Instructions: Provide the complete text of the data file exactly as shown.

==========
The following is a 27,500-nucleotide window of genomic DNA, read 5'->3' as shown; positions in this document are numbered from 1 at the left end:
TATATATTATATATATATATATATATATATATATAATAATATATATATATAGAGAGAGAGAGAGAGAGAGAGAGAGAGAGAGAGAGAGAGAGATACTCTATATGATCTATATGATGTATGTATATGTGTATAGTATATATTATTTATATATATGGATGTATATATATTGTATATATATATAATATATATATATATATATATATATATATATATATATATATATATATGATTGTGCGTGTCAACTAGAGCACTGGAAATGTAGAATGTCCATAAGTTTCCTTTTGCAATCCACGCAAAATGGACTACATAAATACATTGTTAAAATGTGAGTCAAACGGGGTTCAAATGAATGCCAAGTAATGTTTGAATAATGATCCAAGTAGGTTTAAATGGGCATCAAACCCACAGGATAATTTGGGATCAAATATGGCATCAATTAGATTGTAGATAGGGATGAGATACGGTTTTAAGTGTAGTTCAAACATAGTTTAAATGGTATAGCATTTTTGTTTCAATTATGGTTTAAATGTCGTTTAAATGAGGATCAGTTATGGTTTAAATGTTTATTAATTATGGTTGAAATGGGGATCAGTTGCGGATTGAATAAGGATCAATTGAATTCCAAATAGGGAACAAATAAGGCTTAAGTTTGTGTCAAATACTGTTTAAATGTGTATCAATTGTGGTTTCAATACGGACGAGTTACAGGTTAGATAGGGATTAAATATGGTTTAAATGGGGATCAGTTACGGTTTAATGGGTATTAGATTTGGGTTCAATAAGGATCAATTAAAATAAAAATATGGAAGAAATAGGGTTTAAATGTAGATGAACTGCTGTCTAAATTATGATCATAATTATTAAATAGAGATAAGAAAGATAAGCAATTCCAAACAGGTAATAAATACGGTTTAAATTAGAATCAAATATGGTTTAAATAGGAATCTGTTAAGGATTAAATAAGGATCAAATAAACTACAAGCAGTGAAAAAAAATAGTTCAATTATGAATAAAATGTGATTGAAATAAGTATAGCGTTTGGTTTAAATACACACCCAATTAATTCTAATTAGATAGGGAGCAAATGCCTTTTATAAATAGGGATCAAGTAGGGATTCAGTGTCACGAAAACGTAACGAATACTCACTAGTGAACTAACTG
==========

The following is a 27,500-nucleotide window of genomic DNA, read 5'->3' as shown; positions in this document are numbered from 1 at the left end:
TATATATTATATATATATATATATATATATATATAATAATATATATATATAGAGAGAGAGAGAGAGAGAGAGAGAGAGAGAGAGAGAGAGAGATACTCTATATGATCTATATGATGTATGTATATGTGTATAGTATATATTATTTATATATATGGATGTATATATATTGTATATATATATAATATATATATATATATATATATATATATATATATATATATATATATGATTGTGCGTGTCAACTAGAGCACTGGAAATGTAGAATGTCCATAAGTTTCCTTTTGCAATCCACGCAAAATGGACTACATAAATACATTGTTAAAATGTGAGTCAAACGGGGTTCAAATGAATGCCAAGTAATGTTTGAATAATGATCCAAGTAGGTTTAAATGGGCATCAAACCCACAGGATAATTTGGGATCAAATATGGCATCAATTAGATTGTAGATAGGGATGAGATACGGTTTTAAGTGTAGTTCAAACATAGTTTAAATGGTATAGCATTTTTGTTTCAATTATGGTTTAAATGTCGTTTAAATGAGGATCAGTTATGGTTTAAATGTTTATTAATTATGGTTGAAATGGGGATCAGTTGCGGATTGAATAAGGATCAATTGAATTCCAAATAGGGAACAAATAAGGCTTAAGTTTGTGTCAAATACTGTTTAAATGTGTATCAATTGTGGTTTCAATACGGACGAGTTACAGGTTAGATAGGGATTAAATATGGTTTAAATGGGGATCAGTTACGGTTTAATGGGTATTAGATTTGGGTTCAATAAGGATCAATTAAAATAAAAATATGGAAGAAATAGGGTTTAAATGTAGATGAACTGCTGTCTAAATTATGATCATAATTATTAAATAGAGATAAGAAAGATAAGCAATTCCAAACAGGTAATAAATACGGTTTAAATTAGAATCAAATATGGTTTAAATAGGAATCTGTTAAGGATTAAATAAGGATCAAATAAACTACAAGCAGTGAAAAAAAATAGTTCAATTATGAATAAAATGTGATTGAAATAAGTATAGCGTTTGGTTTAAATACACACCCAATTAATTCTAATTAGATAGGGAGCAAATGCCTTTTATAAATAGGGATCAAGTAGGGATTCAGTGTCACGAAAACGTAACGAATACTCACTAGTGAACTAACTG